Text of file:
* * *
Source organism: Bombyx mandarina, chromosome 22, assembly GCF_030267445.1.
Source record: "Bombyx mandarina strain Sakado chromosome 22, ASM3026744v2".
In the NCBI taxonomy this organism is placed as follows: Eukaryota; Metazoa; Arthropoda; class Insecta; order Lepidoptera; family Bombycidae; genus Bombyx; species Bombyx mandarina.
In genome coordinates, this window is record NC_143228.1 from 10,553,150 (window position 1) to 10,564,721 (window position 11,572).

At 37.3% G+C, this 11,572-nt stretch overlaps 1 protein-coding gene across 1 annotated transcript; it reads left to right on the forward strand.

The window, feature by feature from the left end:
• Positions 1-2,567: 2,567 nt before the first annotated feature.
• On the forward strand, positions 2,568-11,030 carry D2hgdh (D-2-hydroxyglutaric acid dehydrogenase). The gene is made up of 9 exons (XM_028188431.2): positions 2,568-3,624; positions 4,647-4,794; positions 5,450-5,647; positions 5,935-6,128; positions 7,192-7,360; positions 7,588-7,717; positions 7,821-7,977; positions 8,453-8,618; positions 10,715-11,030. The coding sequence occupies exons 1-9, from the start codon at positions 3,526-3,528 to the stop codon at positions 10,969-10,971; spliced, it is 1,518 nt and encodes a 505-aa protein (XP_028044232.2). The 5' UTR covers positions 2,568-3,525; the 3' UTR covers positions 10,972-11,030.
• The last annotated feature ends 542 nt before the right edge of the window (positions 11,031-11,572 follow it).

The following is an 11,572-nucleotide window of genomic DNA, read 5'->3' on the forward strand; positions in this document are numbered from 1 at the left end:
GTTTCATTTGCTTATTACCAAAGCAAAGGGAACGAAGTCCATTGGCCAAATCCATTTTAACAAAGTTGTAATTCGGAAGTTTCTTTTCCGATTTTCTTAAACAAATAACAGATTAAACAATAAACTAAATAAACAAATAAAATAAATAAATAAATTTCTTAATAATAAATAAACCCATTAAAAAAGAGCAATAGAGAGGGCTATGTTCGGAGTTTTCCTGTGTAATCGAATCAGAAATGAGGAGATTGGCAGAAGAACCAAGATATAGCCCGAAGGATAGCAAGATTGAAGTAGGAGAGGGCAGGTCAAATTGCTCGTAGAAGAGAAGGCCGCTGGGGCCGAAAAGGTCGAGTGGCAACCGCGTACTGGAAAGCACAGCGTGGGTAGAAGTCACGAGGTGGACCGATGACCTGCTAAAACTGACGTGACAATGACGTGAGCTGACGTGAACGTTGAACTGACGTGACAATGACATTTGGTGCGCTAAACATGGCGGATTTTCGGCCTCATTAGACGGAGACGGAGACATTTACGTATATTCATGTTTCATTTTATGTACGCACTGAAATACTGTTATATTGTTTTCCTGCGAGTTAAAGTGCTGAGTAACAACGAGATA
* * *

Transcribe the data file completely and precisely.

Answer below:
Source organism: Bombyx mandarina, chromosome 22, assembly GCF_030267445.1.
Source record: "Bombyx mandarina strain Sakado chromosome 22, ASM3026744v2".
In the NCBI taxonomy this organism is placed as follows: Eukaryota; Metazoa; Arthropoda; class Insecta; order Lepidoptera; family Bombycidae; genus Bombyx; species Bombyx mandarina.
In genome coordinates, this window is record NC_143228.1 from 10,553,150 (window position 1) to 10,564,721 (window position 11,572).

At 37.3% G+C, this 11,572-nt stretch overlaps 1 protein-coding gene across 1 annotated transcript; it reads left to right on the forward strand.

The window, feature by feature from the left end:
• Positions 1-2,567: 2,567 nt before the first annotated feature.
• On the forward strand, positions 2,568-11,030 carry D2hgdh (D-2-hydroxyglutaric acid dehydrogenase). The gene is made up of 9 exons (XM_028188431.2): positions 2,568-3,624; positions 4,647-4,794; positions 5,450-5,647; positions 5,935-6,128; positions 7,192-7,360; positions 7,588-7,717; positions 7,821-7,977; positions 8,453-8,618; positions 10,715-11,030. The coding sequence occupies exons 1-9, from the start codon at positions 3,526-3,528 to the stop codon at positions 10,969-10,971; spliced, it is 1,518 nt and encodes a 505-aa protein (XP_028044232.2). The 5' UTR covers positions 2,568-3,525; the 3' UTR covers positions 10,972-11,030.
• The last annotated feature ends 542 nt before the right edge of the window (positions 11,031-11,572 follow it).

The following is an 11,572-nucleotide window of genomic DNA, read 5'->3' on the forward strand; positions in this document are numbered from 1 at the left end:
GTTTCATTTGCTTATTACCAAAGCAAAGGGAACGAAGTCCATTGGCCAAATCCATTTTAACAAAGTTGTAATTCGGAAGTTTCTTTTCCGATTTTCTTAAACAAATAACAGATTAAACAATAAACTAAATAAACAAATAAAATAAATAAATAAATTTCTTAATAATAAATAAACCCATTAAAAAAGAGCAATAGAGAGGGCTATGTTCGGAGTTTTCCTGTGTAATCGAATCAGAAATGAGGAGATTGGCAGAAGAACCAAGATATAGCCCGAAGGATAGCAAGATTGAAGTAGGAGAGGGCAGGTCAAATTGCTCGTAGAAGAGAAGGCCGCTGGGGCCGAAAAGGTCGAGTGGCAACCGCGTACTGGAAAGCACAGCGTGGGTAGAAGTCACGAGGTGGACCGATGACCTGCTAAAACTGACGTGACAATGACGTGAGCTGACGTGAACGTTGAACTGACGTGACAATGACATTTGGTGCGCTAAACATGGCGGATTTTCGGCCTCATTAGACGGAGACGGAGACATTTACGTATATTCATGTTTCATTTTATGTACGCACTGAAATACTGTTATATTGTTTTCCTGCGAGTTAAAGTGCTGAGTAACAACGAGATA